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This weeks second wintery TuneTuesday comes from the second Final Fantasy XV DLC, Episode Prompto. The cue is 'Lost in the Snow' by Yoshitaka Suzuki. The latest instalment of the beloved Final Fantasy franchise takes place on the fictional world of Eos. Aside from the capital of Lucis, all the world is dominated by the empire of Niflheim, who seek control of the magical Crystal protected by Lucis' royal family. On the eve of peace negotiations, Niflheim attacks the capital and steals the Crystal. Noctis Lucis Caelum, heir to the Lucian throne, goes on a quest to rescue the Crystal and defeat Niflheim in addition of trying to mary Lunafreya Nox Fleuret, as per the previous peace treaty. He later learns his full role as the "True King", destined to use the Crystal's powers to save Eos from eternal darkness. In short, it is all a typical Final Fantasy/hero's journey setup, be it with a unique game engine that took some 12 years to fully realise. Accompanying Noctis are his four childhood friends/servants. Ignis, the brains and cook with his many Quick Recipehs (that is a legitimate canon spelling by the way), Gladiolus, the throbbing beefcake, aka The King's Shield, and Prompto, who is forever optimistically snapping up photos and selfies of your adventures together. Throughout the game, something happens to the 3 party members that is only fully explained in their respective DLC. How did Ignis <<INSERT SPOILER>>? How did Prompto <<INSERT SPOILER>>? Why does Gladio have two <<INSERT SPOILER>> now? As previously mentioned, today's cue comes from Prompto's DLC. During <<INSERT SPOILER>> Prompto ends up in Gralea, the capital of the Empire of Niflheim in FFXV. It was once a hot desert landscape but due to half-explained lore reasons, is now covered in snow and ice. Fans of FF can probably guess why. In any case, the soundtrack for this DLC is incredibly varied, much like the rest of the game and other DLC's in FFXV. Episode Prompto has the 'standard' orchestral sound (mostly lush strings & solo cello in Episode Prompto) but also have an array of EDM cues that just punch you in the face as you popping caps in many a bad guy ass. 'Lost in The Snow' is one of two world exploration cues, one that plays when you navigate the modestly-sized tundra in a stolen snowmobile, heading for the next objective, or fighting monsters. One of the things I love about this cue is how it builds, starting with that gorgeous Cm11 chord spread across the piano and strings, which immediately creates a very cold texture before the strings take a staccato accompaniment for the simple piano melody. The instruments build and become more exciting and interesting to listen to. When the piece reaches its climax, the string orchestra perform EDM-inspired syncopated rhythms as well, despite containing only orchestral instruments (minus the occasional sneaky synth bass line), and syncopation always creates some level of excitement, with the occasional French Horn response to the piano and string melody. All this creates this wonderful sense of adventure and exploration, pushing you to explore as much as the map as possible, find it's secrets and just enjoy getting Lost in the Snow.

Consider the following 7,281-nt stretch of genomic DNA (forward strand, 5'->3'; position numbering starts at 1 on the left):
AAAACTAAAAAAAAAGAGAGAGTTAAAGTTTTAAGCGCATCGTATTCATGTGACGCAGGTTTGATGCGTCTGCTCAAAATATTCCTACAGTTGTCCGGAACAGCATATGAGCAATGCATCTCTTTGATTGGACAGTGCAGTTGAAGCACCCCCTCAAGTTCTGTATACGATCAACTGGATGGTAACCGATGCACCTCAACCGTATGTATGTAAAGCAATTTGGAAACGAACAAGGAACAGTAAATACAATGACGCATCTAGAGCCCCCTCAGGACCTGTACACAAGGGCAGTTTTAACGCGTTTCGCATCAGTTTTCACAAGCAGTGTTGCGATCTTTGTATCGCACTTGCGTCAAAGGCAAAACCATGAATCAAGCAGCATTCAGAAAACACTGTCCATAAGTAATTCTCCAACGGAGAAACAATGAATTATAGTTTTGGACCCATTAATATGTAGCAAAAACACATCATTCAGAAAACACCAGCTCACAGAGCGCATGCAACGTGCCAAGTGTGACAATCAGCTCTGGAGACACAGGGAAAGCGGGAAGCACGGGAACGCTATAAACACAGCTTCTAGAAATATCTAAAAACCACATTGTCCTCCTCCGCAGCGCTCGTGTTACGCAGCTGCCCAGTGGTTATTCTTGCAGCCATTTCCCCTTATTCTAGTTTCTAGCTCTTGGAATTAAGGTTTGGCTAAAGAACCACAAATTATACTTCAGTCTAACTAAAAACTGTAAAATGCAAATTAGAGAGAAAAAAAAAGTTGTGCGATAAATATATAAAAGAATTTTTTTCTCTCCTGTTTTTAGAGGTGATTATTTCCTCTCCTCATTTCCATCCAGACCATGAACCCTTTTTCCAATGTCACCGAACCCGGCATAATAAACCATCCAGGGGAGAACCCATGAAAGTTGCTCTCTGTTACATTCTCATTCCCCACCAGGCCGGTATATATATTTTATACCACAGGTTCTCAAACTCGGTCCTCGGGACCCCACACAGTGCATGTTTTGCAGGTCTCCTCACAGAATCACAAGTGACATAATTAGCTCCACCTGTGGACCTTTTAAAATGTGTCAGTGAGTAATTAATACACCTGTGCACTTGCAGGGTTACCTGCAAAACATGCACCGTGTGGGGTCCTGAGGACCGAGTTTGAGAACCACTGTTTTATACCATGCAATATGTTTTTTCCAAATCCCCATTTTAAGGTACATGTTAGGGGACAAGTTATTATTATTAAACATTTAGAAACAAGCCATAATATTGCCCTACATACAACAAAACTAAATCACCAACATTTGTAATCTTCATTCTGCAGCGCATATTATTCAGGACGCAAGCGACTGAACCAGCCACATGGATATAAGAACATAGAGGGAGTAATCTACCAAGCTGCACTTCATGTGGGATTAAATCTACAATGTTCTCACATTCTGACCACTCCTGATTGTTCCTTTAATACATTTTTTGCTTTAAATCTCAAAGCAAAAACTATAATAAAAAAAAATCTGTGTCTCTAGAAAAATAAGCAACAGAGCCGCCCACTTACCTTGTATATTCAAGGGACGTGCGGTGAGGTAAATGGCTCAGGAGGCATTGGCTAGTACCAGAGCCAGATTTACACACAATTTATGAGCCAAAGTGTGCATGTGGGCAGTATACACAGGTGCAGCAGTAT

This weeks #TuneTuesday is long overdue, as I deem it to be one of the most influential pieces of game music and I should have talked about it ages ago. It is One-Winged Angel, from Final Fantasy VII, composed by the legendary Nobuo Uematsu. To give a VERY brief overview of the plot, for those who have not played this 1997 gem for whatever reason, the story follows Cloud Strife, a mercenary who joins an eco-terrorist organization to stop a world-controlling corporation from using the planet's life essence as an energy source. Events send Cloud and his allies in pursuit of Sephiroth, a superhuman intent on destroying their planet. During the journey, Cloud builds close friendships with his party members, including Aerith Gainsborough, who holds the secret to saving their world. FFVII introduced quite a few firsts for the series. It was the first in the series to use full-motion video and 3D computer graphics, which featured 3D character models superimposed over 2D pre-rendered backgrounds. Although the gameplay systems remained mostly unchanged from previous entries, it introduced more widespread science fiction elements and a more realistic presentation. The game had a staff of over 100, with a combined development and marketing budget of around $80 million, which was one of the largest budgets for a game at the time. FFVII is arguably one of the most influential and important games in the industry, as many open-world and (J)RPGs can be take right back to this game as its source. The game also has some of the most famous plot twists and narrative in gaming, which I'm certain most gamers are aware of, even if they haven't played FFVII. 'But what about this EPIC theme?' I hear you ask. Don't worry, I'm getting onto that! Like the plot twists, I am certain that every gamer knows that this is the theme during the final fight with Sepiroth, in his final form and it is very different to everything else in the soundtrack and pretty much every piece of gaming music up until that point. Uematsu has often stated that this piece of music takes inspiration from Igor Stravinsky's 'Rite of Spring', which is a famous atonal ballet that caused riots in the streets of Paris upon it's premiere. Like the 'Rite of Spring', 'One-Winged Angel' presented a new way of composing video game music, combining modern classical music motifs (or chopped-up fragments, as he calls it) with rock and roll music from the late 60s to early 70s to make an orchestral track with a "destructive impact", to use his words. It also used a live choir, something that hadn't been done in any game (to my knowledge) up until that point. Imagine the look on SQUARE's face when Uematsu presented that idea, knowing how limited the PlayStation's hardware was! The PlayStation had 24 audio channels. Eight were reserved for sound effects, leaving sixteen available for the music. To be terribly crude for a moment, many game soundtracks before (and a little bit afterwards) could be described as 'plinky-tinky' noises. Game music had a very unique sound, with the 90s using the most basic of MIDI samples to produce sounds that sort-of resemble instruments, or create weird new ones with synthesisers. To an extent, a lot of music in FFVII falls under this category. But what makes a lot of this soundtrack different in its sound was the process that it was written. Uematsu's approach to composing the game's music was to treat it like a film score and write music that reflected the mood of the scenes, rather than trying to make strong melodies as that approach would come across too strong when placed alongside the game's new 3D visuals. It is this sort of mindset that I think all composers in media should aspire for. Not to get caught up in all of the Fmod or Wwise tools and toys to make the music as interactive as possible, as I think that just alienates players and flexes your ego. Nor should you get caught up in maximising templates and buying every sample library Spitfire, NI or any other company spits out. The music in any piece of media, be it game, film or TV should enhance, suggest and support whatever emotion is being portrayed in the visuals and narrative, not to get in its way.